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Carlos J

Sexy Nomad Calendar

Homeless Since

8 years


Guadalajara, MX, mostly raised in California since he was 11




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 A skilled craftsman who has been formally educated in carpentry and created success for himself in the street food industry in California, Carlos had his identity stolen in the 90’s and hasn’t been able to get any form of identification since. While he did his best to hustle without ID and create abundance for himself through working as a carpenter under the table and owning his own taco stand, in the post 9/11 era when he relocated to Utah, it became increasingly difficult to find work without ID, and he became homeless about 7-8 years ago. His greatest dream is to have his own home.

"Honesty - don’t steal, don’t lie, don’t cheat, and don’t put your hands on nobody.”


Carlos was born in Guadalajara, Mexico, and abused by his father and his uncle. He immigrated with his family to California when he was 11 years old. Carlos is a skilled and licensed journeyman carpenter.

Carlos' identity was stolen 30 years ago, the person was caught, deported, came back, stole his Identity again, and died, but Carlos can't obtain his death certificate to prove and get his identity back, and has been working outside of Home Depot's as a day laborer since he moved to Utah, hoping to get his identity back so he can get retirement support.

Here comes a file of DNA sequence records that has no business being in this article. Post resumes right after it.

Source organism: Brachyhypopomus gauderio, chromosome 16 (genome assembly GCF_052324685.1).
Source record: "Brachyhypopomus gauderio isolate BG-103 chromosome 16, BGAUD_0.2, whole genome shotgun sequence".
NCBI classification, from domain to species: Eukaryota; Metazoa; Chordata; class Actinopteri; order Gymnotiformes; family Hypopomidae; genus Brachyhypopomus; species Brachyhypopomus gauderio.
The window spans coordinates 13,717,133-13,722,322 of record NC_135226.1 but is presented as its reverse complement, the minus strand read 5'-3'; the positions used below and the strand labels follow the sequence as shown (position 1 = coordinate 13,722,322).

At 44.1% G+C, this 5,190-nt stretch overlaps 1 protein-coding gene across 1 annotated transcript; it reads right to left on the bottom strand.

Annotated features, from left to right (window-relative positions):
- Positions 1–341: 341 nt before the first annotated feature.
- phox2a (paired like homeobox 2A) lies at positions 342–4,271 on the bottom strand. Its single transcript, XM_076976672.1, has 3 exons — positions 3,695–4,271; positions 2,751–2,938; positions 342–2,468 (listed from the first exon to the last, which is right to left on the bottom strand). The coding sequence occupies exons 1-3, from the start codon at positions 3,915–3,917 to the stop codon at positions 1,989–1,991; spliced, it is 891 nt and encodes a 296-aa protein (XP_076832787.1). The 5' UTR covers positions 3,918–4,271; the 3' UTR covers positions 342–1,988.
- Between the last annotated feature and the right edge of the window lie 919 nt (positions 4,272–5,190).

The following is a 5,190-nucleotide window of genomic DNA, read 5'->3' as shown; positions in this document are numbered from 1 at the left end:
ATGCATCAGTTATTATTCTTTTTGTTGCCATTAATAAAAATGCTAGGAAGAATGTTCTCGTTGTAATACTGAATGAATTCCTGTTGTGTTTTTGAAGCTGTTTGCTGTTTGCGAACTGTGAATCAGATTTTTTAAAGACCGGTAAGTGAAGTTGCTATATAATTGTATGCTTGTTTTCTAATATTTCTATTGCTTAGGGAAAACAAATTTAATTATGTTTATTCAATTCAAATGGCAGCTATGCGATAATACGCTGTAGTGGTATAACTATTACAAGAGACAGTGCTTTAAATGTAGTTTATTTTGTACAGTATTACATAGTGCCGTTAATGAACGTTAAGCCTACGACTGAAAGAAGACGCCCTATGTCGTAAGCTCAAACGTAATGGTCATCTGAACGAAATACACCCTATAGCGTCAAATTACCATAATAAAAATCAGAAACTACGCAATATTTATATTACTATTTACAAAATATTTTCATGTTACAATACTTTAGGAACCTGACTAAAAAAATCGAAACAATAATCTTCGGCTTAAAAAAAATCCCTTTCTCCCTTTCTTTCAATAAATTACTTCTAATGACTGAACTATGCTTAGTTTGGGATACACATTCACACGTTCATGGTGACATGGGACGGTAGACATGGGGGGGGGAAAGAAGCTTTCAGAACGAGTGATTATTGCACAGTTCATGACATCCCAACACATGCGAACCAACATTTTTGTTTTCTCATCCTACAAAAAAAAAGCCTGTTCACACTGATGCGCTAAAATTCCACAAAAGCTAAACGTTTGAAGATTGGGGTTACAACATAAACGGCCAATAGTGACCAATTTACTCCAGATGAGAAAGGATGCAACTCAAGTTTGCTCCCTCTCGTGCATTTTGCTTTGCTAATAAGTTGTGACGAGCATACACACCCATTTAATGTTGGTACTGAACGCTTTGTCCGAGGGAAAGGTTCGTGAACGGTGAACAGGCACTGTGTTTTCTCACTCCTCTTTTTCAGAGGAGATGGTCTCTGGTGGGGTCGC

At a recent nomad supply drive, Adam Fordham of the Salt Lake Valley Coalition to End Homelessness Digital Inclusion Initiative, who sets up a computer station at our drives to connect people to online aid, struggled to find the answers but the Nomad Alliance and he connected him to resources and are working with him as we speak to get through the quagmire of bureacracy so he can reclaim his identity and get off the streets.


For the last 30 years, he’s been forced to work under the table due to his lack of ID, which means fewer opportunities for advancement, less stability in the job, and no access to benefits he would have received when formally employed.


To combat these identity hurdles, Carlos participated in the informal economy running street food stands selling tacos and hot dogs while he lived in California. 


Moving to Utah raised new challenges, as did stricter laws about identification documents in a post 9/11 world. Carlos became homeless 7-8 years ago and continues to work as a carpenter, forced to pick up under the table jobs outside hardware stores. With this work, in 2019, he saved $25,000 while on the streets and bought everything to set up a food truck business. He was set to relaunch his taco business until Covid shut everything down, and he once again lost everything; he is currently working as a carpenter under the table again, remodeling homes.

His greatest dream is to have his own home.


Carlos lives by a moral code of honesty, stating, “don’t steal, don’t lie, don’t cheat, and don’t put your hands on nobody.”

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